Most topaz that you find on jewelry and gem websites for sale is natural clear topaz that has been irradiated to produce the color. Naturally-occurring vivid blue topaz is extremely rare. Lighter shades of natural blue topaz are less expensive, though the heat-treated blue topaz is one of the most inexpensive options.

Rarity and Value

Due to the rarity of natural blue topaz, gem experts and consumers accept treated blue topaz more readily than treated sapphires or rubies.

Despite being one of the rarest natural colors of topaz, natural blue topaz is more affordable now than in the past, due to the influx of heat-treated and irradiated blue varieties on the market.

The most important factors determining the value of blue topaz are its hue and cut. Natural vivid blue topaz is extremely rare, and even though it doesn't command as much as it used to, it's still one of the more valuable varieties of topaz. Natural, vivid blue specimens are highly sought amongst gemstone aficionados, especially those with excellent clarity and beautifully faceted cuts.

Fun Facts and Meaning

Blue topaz is often associated with loyalty and love, creativity, and mental clarity. It also represents emotional attachment and honesty. Topaz is a popular anniversary gemstone.

Blue topaz became the official state gem of Texas in 1969 when rare natural blue topaz of a paler variety was discovered in Mason County (its only location in Texas). There is a specific cut for this state gem, called "the Lone Star cut" which reflects a star with five points. This became the official state gemstone cut of Texas in 1977.

Blue topaz is a popular choice for celebrities to wear to special events. Catherine Middleton often wears a pair of blue topaz and diamond drop earrings. Cate Blanchett, Taylor Swift, Jennifer Lopez, and Katy Perry have also worn blue topaz to award ceremonies.

White Topaz


Also known as colorless topaz, silver topaz or clear topaz, this is the most common natural variety of topaz.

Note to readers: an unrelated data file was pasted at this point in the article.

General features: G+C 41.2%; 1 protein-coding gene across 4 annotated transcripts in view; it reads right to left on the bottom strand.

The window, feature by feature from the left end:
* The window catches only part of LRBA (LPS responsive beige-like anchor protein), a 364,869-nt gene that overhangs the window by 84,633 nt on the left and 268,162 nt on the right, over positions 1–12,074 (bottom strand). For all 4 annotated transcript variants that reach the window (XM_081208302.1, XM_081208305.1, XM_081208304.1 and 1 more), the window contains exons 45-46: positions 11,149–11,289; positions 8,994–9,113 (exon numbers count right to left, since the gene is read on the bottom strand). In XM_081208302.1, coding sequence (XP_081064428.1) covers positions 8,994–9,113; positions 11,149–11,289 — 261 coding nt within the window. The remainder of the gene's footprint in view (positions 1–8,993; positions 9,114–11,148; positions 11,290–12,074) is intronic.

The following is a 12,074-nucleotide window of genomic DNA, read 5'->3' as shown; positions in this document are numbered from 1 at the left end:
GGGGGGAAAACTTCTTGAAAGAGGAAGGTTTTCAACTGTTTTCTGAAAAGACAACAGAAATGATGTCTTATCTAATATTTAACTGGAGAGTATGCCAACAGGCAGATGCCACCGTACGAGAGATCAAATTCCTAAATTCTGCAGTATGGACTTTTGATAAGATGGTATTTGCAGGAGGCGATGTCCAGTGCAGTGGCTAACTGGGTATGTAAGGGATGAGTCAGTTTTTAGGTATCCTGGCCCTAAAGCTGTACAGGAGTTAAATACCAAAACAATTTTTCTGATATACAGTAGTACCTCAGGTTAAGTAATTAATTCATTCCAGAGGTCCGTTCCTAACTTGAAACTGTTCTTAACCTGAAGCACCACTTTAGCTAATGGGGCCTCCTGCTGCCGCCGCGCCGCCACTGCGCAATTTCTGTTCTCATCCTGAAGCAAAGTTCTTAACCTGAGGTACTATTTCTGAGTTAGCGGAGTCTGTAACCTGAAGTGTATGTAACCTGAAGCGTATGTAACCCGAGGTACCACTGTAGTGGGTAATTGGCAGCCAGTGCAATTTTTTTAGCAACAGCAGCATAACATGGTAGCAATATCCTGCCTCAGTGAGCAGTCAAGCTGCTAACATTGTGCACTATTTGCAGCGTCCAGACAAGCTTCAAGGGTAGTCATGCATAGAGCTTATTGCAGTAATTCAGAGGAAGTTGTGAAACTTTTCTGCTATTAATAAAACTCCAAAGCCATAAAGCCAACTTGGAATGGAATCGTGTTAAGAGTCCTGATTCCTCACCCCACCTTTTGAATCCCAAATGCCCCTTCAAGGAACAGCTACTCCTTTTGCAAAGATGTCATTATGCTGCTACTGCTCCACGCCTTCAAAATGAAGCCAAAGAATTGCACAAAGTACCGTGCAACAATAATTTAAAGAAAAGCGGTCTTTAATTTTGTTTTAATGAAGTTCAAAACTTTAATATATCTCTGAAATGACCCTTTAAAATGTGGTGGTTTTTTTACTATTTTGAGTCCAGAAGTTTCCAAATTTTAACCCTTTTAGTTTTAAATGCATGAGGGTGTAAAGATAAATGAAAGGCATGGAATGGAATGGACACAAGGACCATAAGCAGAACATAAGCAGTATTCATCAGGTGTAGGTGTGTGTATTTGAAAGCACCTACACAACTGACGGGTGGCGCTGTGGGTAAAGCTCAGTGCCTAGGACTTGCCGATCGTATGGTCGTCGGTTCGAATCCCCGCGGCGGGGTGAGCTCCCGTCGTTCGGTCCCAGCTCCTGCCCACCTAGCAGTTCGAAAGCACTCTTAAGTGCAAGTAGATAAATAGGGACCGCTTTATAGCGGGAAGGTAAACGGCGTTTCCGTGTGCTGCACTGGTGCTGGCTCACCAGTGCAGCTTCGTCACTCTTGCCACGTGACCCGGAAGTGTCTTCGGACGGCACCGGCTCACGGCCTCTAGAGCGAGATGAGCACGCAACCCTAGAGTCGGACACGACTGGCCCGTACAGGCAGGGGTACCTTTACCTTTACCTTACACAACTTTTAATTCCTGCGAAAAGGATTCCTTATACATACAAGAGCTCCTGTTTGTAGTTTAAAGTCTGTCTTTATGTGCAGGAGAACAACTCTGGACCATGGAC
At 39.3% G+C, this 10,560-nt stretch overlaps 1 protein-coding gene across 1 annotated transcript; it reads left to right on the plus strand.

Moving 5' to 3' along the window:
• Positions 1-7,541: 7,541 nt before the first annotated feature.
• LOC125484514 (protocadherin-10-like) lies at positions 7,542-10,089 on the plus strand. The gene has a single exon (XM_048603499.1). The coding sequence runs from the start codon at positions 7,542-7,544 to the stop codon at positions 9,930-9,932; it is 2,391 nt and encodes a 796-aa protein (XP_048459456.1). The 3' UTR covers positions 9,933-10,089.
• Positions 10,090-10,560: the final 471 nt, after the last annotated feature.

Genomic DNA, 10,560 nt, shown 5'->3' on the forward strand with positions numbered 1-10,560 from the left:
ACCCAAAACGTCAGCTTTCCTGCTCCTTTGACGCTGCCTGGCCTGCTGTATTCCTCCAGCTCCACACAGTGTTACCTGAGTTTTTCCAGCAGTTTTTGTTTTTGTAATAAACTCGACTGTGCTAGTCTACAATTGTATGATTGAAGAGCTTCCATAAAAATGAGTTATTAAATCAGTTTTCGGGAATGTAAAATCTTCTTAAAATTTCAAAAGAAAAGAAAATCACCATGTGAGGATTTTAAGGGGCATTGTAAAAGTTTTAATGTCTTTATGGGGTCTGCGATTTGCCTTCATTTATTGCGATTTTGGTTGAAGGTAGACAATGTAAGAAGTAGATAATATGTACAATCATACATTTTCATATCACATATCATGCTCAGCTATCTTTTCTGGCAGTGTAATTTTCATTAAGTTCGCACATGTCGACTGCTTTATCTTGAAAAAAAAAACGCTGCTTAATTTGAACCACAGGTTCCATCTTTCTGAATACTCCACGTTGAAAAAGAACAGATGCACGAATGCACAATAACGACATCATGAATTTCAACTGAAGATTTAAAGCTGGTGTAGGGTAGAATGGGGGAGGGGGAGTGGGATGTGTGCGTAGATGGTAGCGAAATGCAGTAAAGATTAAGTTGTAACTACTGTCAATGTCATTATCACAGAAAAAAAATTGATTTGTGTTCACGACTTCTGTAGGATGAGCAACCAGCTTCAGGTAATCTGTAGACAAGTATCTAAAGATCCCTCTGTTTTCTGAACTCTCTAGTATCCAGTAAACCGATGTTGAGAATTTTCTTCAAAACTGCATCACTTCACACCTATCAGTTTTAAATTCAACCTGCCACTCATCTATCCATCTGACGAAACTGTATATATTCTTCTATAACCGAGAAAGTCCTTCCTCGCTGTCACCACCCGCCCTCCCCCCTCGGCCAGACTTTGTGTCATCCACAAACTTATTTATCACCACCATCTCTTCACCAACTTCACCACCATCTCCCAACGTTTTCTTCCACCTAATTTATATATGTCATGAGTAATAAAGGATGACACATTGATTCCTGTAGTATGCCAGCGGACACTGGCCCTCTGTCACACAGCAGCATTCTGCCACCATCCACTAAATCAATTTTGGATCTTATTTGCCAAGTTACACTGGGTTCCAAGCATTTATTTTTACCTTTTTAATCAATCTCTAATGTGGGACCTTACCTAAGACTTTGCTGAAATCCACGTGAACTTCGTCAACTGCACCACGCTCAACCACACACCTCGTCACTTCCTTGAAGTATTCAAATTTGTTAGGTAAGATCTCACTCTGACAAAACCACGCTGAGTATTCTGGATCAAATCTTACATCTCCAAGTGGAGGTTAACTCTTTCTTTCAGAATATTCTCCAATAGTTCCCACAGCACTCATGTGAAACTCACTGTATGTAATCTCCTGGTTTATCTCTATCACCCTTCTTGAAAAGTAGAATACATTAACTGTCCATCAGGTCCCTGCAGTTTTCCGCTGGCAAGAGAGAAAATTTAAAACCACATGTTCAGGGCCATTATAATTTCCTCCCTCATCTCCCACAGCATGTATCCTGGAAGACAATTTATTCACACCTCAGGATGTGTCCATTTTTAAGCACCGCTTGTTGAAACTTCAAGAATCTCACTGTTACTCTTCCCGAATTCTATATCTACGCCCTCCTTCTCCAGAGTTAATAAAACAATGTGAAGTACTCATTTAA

White topaz makes a good alternative to diamonds, and sometimes people have mistaken them for diamonds, although they have less brilliance and hardness.

Rarity and Value

Clear topaz is the most common variety of topaz gemstone, so it isn't extremely high in demand. The most valuable specimens of white topaz are ones of high carats, high clarity, and remarkable cuts.

One of the most interesting varieties of white topaz is called rutilated topaz. This form of topaz includes needle-like inclusions of a yellow mineral. This mineral is called limonite, making the term "rutilated" topaz a misnomer; true rutilation, such as that you find in rutilated quartz, comes from the mineral rutile.

Fun Facts and Meaning

Clear topaz symbolizes positive intentions, confidence, and ambition.

The Portuguese call the colorless variety of topaz "pingos d ‘água," or "drops of water."

In his poem, “Fable of the Mermaid and the Drunks" Neruda compares a mermaid's arms to white topaz.

Yellow Topaz


Yellow topaz is the traditional color associated with topaz gems. In ancient times, many yellow gemstones were called "topaz" even though they were actually varieties of quartz or zircon.

Even today, natural yellow citrine is sometimes falsely labeled "topaz."

Rarity and Value

Yellow topaz is one of the more expensive topaz colors since bright yellow topaz stones are rare.

Yellow topaz is desirable amongst people with November birthdays (golden yellow is the official November birthstone color). It's also more affordable than yellow diamonds.

Fun Facts and Meaning

Since ancient Greek society, topaz has been a symbol of physical and mental strength. It also represents empathy, serenity, and warmth.

Egyptians believed that yellow topaz was the stone of Ra, the Sun God. They wore the amulets with the gem to gain his favor and protection.

Topaz is also mentioned in the Old Testament of the Bible.

Some of the finest specimens of yellow topaz come from Scotland's Central Highlands. Another valuable type of yellow topaz, called the Schneckenstein variety, comes from Germany. It has a pale yellow hue and is popular amongst British jewelry fanatics.